WEST COLUMBIA, SC (WIS) - Friday, students at Gray Collegiate Academy came together for a bittersweet celebration. They're hoping to bring home their first basketball state championship Friday night, but they're one player short.
Tiquan Taylor was shot and killed last weekend when Richland County deputies say a 16-year-old tried to rob him and a friend. Students and staff at Gray Collegiate are taking the pain they feel from losing Taylor and turning it into real change by launching a brand new campaign.
They say they're cutting their hair in hopes of cutting the senseless violence affecting our youth.
Sporting his own fresh haircut, Gray Collegiate principal, Dr. Brian Newsome said Cut Your Hair, Cut the Violence is a campaign to try to help kids understand the dangers of guns and violence.
"We, tragically, lost one of our own students over the weekend," Dr. Newsome said. "We lost one of our family. We lost a great family member. Tiquan Taylor was a wonderful young man with an effervescent smile and always positive in the hallways and just a staple of what we try and have here in at gray. So, it's just an outward symbol to our community that Gray's hurting right now."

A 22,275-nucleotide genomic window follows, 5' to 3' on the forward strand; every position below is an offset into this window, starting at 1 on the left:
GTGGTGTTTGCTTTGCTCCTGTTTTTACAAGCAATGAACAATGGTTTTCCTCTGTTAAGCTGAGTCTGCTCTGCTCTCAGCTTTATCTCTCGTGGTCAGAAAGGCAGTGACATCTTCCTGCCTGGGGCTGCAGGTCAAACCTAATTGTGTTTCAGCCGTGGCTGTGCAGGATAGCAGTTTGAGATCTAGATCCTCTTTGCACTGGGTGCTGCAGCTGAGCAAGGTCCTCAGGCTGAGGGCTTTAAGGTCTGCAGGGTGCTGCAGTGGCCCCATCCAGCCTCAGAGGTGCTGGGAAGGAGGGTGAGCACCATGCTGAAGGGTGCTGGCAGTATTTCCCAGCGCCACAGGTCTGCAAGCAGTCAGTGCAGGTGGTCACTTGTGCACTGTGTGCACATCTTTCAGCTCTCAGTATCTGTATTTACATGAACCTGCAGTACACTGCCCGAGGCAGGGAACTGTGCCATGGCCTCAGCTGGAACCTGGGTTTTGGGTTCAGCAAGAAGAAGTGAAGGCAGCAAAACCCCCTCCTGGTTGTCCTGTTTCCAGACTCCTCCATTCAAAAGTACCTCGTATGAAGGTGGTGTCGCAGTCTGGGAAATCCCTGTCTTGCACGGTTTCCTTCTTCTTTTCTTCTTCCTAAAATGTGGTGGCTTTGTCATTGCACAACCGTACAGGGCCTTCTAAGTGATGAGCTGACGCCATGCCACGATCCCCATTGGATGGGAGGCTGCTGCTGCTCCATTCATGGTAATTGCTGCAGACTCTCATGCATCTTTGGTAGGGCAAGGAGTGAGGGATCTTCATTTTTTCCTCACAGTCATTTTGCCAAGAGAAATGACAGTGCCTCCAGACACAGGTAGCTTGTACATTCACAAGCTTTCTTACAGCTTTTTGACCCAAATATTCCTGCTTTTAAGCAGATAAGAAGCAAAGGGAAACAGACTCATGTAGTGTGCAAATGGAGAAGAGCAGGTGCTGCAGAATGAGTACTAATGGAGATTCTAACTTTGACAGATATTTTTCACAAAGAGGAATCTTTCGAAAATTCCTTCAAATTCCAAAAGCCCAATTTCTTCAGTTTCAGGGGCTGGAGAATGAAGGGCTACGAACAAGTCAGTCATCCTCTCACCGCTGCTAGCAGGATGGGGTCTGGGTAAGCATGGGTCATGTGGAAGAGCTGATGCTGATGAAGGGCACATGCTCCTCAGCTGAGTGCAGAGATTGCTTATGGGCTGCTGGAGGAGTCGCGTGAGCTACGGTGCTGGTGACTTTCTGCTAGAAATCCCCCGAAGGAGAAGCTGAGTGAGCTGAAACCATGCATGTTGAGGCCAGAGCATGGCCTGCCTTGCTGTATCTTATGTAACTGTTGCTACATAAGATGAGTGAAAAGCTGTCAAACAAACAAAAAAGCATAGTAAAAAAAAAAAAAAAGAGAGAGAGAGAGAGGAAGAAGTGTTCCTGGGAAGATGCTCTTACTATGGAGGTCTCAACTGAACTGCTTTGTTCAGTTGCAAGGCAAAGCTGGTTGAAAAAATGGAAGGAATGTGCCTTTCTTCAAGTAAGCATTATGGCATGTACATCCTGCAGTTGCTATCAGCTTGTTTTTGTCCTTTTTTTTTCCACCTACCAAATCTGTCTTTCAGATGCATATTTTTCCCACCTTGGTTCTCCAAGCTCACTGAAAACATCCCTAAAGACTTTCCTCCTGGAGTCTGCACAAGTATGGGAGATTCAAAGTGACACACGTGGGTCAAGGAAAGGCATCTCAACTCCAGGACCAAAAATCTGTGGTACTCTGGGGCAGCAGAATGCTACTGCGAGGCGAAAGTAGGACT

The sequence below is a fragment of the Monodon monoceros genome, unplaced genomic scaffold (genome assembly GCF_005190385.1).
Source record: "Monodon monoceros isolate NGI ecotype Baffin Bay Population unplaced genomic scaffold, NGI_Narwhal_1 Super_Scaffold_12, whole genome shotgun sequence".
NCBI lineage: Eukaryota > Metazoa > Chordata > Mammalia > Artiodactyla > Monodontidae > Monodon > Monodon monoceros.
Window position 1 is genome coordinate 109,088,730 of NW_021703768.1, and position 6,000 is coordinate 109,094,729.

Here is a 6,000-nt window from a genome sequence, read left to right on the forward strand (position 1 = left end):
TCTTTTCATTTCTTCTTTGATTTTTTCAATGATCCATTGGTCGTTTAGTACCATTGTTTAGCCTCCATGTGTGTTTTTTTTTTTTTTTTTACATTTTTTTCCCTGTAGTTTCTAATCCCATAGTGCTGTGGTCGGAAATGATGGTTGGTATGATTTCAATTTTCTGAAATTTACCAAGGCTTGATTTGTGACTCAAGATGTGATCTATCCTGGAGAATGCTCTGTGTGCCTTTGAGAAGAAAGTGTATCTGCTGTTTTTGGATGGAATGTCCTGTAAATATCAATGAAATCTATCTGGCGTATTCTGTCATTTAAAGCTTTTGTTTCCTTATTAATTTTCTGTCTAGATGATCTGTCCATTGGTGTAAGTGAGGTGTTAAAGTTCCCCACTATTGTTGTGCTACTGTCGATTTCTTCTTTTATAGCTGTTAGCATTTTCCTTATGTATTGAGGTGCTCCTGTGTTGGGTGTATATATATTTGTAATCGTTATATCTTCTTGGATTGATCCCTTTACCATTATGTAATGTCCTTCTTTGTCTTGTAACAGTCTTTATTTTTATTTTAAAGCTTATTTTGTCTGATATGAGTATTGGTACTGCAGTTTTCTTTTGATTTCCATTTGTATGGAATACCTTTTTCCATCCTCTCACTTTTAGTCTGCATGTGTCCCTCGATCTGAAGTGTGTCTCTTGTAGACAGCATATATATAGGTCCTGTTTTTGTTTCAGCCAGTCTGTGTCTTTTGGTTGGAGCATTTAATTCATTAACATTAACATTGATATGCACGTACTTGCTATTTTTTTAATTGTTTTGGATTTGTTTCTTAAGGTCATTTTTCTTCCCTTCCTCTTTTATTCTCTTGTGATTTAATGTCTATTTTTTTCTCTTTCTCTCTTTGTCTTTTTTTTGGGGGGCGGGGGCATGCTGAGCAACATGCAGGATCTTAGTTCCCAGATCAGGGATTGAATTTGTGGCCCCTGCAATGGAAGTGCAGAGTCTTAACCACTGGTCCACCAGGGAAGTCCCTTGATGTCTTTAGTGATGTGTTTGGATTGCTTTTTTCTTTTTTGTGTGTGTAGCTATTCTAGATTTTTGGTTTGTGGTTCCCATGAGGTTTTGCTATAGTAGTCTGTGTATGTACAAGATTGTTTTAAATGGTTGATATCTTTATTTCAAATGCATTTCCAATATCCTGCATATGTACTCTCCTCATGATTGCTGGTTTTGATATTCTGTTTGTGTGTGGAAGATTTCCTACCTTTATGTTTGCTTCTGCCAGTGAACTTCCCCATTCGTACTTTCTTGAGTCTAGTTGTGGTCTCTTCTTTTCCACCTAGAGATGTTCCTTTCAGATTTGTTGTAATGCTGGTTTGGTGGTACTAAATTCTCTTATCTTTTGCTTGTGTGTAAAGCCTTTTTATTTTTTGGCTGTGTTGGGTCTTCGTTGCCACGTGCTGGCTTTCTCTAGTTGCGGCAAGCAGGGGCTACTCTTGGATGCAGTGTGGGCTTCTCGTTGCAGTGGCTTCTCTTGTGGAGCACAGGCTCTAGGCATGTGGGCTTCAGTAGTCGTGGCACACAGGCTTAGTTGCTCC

Hurting at a time that should be one of its happiest, the school's basketball team is competing in its first-ever championship game Friday night - with their teammate gone, but not forgotten. At a pep rally Friday morning, the team embraced Tiquan's mother before presenting her with his jersey signed by all the players.
Teammates and classmates alike are wanting to make a difference for Tiquan.
"I didn't really know him outside of school but I played football with him and I saw him every day and he was a real good kid," Gray Collegiate senior, Duncan Rivers said. "He had a good attitude. He was always happy, and it's just a tragedy what happened to him."
Students say the violent loss of their classmate has inspired positive change.
"It changed everything because you realize it could happen to anyone," Peyton West, a freshman said.
Friday's pep rally ended with a balloon release in memory of Tiquan, fresh haircuts, and for many students a fresh outlook on life.
"Just being more grateful of life and caring and showing more affection and love to the people that I care about," Rivers said. "This country has really gotten out of control and we need to come together and put a stop to it."
The principal says the event was not about gun control but taking a stand against gun violence and moving forward with a positive message after Tiquan's violent death.